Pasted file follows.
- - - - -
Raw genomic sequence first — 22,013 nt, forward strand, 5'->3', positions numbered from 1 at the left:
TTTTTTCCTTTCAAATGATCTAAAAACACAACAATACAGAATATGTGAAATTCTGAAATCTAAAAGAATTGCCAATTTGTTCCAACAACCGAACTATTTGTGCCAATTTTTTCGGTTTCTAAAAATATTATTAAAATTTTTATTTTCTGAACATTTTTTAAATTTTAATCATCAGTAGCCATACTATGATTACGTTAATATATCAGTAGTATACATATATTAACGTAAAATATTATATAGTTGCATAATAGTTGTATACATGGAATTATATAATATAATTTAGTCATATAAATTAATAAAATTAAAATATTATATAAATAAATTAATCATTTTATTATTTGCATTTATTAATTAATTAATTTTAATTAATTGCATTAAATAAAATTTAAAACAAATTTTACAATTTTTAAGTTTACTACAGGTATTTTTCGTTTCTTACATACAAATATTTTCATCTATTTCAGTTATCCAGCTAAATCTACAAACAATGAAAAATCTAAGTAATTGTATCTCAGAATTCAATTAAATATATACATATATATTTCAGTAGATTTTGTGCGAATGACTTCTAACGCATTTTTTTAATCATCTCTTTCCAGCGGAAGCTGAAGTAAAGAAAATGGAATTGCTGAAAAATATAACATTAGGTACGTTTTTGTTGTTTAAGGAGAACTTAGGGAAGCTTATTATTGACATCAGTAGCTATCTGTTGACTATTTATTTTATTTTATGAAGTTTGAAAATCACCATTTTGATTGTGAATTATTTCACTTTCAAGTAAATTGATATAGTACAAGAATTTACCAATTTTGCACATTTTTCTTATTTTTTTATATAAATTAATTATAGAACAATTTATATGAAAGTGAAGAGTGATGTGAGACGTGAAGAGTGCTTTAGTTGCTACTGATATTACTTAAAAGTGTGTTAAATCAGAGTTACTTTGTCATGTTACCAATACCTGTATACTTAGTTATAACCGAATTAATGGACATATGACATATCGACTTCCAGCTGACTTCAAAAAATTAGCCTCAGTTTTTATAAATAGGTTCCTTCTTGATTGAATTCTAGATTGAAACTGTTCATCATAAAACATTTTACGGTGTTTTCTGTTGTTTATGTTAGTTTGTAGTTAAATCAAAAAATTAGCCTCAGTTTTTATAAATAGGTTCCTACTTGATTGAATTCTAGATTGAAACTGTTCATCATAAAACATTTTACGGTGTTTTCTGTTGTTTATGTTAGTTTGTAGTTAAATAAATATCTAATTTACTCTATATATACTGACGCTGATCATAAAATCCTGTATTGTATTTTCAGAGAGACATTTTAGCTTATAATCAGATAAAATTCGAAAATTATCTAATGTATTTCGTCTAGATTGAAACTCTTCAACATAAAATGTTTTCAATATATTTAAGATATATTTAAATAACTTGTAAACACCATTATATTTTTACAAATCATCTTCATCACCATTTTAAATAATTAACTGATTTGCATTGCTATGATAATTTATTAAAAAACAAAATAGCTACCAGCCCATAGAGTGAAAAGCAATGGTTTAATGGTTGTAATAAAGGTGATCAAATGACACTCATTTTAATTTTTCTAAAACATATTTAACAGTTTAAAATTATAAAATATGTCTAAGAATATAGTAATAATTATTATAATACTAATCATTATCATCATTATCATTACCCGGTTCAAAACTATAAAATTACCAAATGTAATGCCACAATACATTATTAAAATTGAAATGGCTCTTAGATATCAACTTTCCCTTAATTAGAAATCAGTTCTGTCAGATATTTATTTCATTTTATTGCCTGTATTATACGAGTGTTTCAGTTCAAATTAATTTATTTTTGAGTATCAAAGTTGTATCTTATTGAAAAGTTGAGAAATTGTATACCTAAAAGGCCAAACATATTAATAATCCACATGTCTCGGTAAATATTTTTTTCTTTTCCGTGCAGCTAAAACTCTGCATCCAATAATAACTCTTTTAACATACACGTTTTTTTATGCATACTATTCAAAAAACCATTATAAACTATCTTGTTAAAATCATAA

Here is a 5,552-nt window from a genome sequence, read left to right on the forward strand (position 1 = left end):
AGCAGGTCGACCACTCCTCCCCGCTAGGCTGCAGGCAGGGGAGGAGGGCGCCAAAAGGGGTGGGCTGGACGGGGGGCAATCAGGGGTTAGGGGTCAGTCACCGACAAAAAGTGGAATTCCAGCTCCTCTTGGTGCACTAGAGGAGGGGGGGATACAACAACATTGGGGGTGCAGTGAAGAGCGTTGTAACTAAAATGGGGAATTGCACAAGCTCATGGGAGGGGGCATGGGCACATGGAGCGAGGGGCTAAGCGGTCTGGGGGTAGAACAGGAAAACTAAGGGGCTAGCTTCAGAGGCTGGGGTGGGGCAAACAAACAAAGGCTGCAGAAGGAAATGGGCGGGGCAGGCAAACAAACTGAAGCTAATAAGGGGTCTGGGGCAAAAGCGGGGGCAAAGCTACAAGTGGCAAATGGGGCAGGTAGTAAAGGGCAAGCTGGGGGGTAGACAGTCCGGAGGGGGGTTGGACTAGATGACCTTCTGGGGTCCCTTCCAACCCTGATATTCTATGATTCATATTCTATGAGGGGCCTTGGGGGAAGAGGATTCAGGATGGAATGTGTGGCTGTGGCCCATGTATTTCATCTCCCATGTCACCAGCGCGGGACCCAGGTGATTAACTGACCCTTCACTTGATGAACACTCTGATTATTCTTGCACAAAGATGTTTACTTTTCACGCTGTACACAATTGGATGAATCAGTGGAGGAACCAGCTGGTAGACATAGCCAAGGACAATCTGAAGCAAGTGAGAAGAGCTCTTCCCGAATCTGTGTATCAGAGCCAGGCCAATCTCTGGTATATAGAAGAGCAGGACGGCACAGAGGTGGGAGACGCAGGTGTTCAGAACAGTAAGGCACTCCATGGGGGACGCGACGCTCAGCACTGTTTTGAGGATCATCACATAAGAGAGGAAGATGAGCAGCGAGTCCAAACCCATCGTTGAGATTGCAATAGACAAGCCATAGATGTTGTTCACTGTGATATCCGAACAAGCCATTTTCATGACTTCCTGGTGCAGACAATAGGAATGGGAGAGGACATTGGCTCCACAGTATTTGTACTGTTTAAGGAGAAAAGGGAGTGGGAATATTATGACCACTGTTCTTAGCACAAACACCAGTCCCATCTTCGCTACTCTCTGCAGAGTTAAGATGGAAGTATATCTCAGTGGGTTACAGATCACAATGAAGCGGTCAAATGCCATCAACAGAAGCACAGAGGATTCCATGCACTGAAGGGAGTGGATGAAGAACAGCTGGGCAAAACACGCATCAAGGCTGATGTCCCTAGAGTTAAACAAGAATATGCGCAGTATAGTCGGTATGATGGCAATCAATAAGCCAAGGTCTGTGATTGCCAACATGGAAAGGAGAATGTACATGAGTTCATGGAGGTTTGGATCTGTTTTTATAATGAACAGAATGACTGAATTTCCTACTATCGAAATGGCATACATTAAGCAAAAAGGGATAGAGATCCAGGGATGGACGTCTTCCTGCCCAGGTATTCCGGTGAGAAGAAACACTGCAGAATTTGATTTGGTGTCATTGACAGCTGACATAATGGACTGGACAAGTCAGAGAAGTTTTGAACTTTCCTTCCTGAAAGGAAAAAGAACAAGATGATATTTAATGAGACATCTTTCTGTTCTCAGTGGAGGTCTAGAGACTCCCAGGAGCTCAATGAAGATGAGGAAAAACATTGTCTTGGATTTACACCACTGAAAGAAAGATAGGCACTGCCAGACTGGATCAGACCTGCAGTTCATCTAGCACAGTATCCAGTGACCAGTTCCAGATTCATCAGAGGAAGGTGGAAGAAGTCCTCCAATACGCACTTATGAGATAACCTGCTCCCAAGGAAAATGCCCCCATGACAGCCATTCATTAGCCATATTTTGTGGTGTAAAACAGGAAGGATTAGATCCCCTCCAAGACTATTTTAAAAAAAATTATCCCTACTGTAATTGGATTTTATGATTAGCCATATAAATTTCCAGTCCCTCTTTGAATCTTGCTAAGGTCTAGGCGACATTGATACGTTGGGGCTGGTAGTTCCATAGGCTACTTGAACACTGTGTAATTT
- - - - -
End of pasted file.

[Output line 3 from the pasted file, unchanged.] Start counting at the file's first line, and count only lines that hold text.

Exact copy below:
Here is a 5,552-nt window from a genome sequence, read left to right on the forward strand (position 1 = left end):